If you want to know who really controls Dignity plc (LON:DTY), then you'll have to look at the makeup of its share registry. Generally speaking, as a company grows, institutions will increase their ownership. Conversely, insiders often decrease their ownership over time. I generally like to see some degree of insider ownership, even if only a little. As Nassim Nicholas Taleb said, 'Don’t tell me what you think, tell me what you have in your portfolio.
Dignity is not a large company by global standards. It has a market capitalization of UK£160m, which means it wouldn't have the attention of many institutional investors. Taking a look at our data on the ownership groups (below), it's seems that institutions are noticeable on the share registry. Let's delve deeper into each type of owner, to discover more about Dignity.
What Does The Institutional Ownership Tell Us About Dignity?
Many institutions measure their performance against an index that approximates the local market. So they usually pay more attention to companies that are included in major indices.
We can see that Dignity does have institutional investors; and they hold a good portion of the company's stock. This implies the analysts working for those institutions have looked at the stock and they like it. But just like anyone else, they could be wrong. If multiple institutions change their view on a stock at the same time, you could see the share price drop fast. It's therefore worth looking at Dignity's earnings history, below. Of course, the future is what really matters.
Institutional investors own over 50% of the company, so together than can probably strongly influence board decisions. Hedge funds don't have many shares in Dignity. Phoenix Asset Management Partners Ltd. is currently the largest shareholder, with 29% of shares outstanding. In comparison, the second and third largest shareholders hold about 7.3% and 5.0% of the stock.
We also observed that the top 6 shareholders account for more than half of the share register, with a few smaller shareholders to balance the interests of the larger ones to a certain extent.
While it makes sense to study institutional ownership data for a company, it also makes sense to study analyst sentiments to know which way the wind is blowing. There are plenty of analysts covering the stock, so it might be worth seeing what they are forecasting, too.
Insider Ownership Of Dignity
The definition of an insider can differ slightly between different countries, but members of the board of directors always count. The company management answer to the board; and the latter should represent the interests of shareholders. Notably, sometimes top-level managers are on the board, themselves.
Insider ownership is positive when it signals leadership are thinking like the true owners of the company. However, high insider ownership can also give immense power to a small group within the company. This can be negative in some circumstances.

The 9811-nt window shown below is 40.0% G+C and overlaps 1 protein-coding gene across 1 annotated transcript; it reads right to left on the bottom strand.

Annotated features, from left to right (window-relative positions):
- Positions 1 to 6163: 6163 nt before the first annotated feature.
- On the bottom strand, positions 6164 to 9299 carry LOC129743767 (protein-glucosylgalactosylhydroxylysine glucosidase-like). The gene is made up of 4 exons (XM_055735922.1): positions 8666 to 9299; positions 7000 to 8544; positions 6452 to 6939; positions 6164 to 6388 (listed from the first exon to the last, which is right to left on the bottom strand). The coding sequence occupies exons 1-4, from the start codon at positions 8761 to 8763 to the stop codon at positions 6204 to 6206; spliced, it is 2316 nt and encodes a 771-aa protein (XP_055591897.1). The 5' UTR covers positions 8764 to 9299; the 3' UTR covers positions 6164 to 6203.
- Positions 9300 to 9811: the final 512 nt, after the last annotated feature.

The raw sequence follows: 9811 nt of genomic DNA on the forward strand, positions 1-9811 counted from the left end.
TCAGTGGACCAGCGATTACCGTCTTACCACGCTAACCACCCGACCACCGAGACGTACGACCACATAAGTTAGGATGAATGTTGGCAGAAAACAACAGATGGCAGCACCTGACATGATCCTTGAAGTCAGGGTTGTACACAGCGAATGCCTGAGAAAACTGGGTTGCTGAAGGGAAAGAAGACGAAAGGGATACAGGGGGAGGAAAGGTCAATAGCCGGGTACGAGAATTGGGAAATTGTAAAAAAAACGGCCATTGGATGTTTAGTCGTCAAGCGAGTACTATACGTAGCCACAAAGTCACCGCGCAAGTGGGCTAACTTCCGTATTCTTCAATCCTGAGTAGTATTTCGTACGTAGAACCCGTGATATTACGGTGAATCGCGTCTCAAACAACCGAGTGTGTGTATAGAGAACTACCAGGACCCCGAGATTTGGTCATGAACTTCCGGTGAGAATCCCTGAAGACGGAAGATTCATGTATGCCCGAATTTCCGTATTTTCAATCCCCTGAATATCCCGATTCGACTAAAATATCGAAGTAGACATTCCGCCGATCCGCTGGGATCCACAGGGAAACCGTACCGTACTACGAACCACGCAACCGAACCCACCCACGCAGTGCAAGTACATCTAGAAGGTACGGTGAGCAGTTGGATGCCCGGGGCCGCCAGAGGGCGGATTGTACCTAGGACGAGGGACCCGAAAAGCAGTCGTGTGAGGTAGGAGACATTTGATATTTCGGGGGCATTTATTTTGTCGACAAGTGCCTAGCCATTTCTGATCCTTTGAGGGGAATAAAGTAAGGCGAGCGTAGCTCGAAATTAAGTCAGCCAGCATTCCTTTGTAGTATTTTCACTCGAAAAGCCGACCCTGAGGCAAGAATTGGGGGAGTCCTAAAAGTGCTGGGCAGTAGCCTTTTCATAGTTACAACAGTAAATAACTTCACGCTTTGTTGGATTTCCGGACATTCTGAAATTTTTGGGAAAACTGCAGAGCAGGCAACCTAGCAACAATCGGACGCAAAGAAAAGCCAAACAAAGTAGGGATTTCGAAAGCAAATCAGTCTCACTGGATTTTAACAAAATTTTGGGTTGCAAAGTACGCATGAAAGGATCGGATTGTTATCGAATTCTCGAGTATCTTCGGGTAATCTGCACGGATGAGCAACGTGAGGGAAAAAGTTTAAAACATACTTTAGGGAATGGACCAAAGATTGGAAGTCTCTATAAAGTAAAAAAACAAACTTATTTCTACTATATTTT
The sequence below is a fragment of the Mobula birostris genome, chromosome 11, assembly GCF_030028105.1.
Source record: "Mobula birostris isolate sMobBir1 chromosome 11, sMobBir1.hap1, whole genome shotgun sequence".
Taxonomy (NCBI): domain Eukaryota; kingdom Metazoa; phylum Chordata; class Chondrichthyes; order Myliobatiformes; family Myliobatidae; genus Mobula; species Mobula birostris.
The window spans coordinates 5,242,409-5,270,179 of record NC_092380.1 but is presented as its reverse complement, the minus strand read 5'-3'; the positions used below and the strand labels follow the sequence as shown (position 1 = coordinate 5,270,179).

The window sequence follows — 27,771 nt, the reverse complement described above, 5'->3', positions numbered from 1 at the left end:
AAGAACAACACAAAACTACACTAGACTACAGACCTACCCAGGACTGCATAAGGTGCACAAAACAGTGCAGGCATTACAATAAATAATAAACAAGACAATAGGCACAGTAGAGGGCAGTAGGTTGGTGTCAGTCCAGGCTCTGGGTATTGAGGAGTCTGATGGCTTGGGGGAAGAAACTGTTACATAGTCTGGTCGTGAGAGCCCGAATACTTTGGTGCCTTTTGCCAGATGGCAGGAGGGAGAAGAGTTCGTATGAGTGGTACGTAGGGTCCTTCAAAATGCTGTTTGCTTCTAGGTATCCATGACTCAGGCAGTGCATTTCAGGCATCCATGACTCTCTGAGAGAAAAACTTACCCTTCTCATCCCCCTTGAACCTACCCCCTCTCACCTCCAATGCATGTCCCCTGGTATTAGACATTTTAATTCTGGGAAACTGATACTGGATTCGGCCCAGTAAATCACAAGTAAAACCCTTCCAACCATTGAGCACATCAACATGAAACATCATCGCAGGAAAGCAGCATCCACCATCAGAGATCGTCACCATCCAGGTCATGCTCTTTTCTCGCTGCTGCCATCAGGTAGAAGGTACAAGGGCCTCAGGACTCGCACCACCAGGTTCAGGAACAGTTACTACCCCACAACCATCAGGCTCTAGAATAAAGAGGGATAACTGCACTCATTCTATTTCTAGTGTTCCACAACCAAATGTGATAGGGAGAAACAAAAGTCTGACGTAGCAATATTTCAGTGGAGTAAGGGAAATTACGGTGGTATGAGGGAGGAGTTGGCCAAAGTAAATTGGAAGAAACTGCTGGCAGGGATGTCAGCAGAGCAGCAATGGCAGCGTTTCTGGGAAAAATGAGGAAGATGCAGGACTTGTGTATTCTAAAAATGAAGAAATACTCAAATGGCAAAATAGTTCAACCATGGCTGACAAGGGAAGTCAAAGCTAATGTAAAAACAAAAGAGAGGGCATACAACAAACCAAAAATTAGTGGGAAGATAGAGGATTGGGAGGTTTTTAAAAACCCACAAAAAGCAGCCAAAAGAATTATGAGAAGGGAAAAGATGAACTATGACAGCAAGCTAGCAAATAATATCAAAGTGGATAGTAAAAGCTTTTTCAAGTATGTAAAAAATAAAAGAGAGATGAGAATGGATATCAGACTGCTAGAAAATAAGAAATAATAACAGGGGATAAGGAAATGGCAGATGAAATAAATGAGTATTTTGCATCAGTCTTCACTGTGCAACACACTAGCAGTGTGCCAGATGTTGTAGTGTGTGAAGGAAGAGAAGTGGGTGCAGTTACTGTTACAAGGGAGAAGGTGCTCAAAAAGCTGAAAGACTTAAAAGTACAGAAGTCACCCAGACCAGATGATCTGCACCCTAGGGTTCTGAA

Our most recent data indicates that insiders own a reasonable proportion of Dignity plc. Insiders own UK£17m worth of shares in the UK£160m company. It is great to see insiders so invested in the business. It might be worth checking if those insiders have been buying recently.
General Public Ownership
With a 20% ownership, the general public have some degree of sway over DTY. This size of ownership, while considerable, may not be enough to change company policy if the decision is not in sync with other large shareholders.
Private Company Ownership
We can see that Private Companies own 7.5%, of the shares on issue. Private companies may be related parties. Sometimes insiders have an interest in a public company through a holding in a private company, rather than in their own capacity as an individual. While it's hard to draw any broad stroke conclusions, it is worth noting as an area for further research.
I find it very interesting to look at who exactly owns a company. But to truly gain insight, we need to consider other information, too. For instance, we've identified 2 warning signs for Dignity (1 makes us a bit uncomfortable) that you should be aware of.
Ultimately the future is most important. You can access this free report on analyst forecasts for the company.
NB: Figures in this article are calculated using data from the last twelve months, which refer to the 12-month period ending on the last date of the month the financial statement is dated. This may not be consistent with full year annual report figures.
This article by Simply Wall St is general in nature. It does not constitute a recommendation to buy or sell any stock, and does not take account of your objectives, or your financial situation. We aim to bring you long-term focused analysis driven by fundamental data. Note that our analysis may not factor in the latest price-sensitive company announcements or qualitative material. Simply Wall St has no position in any stocks mentioned.
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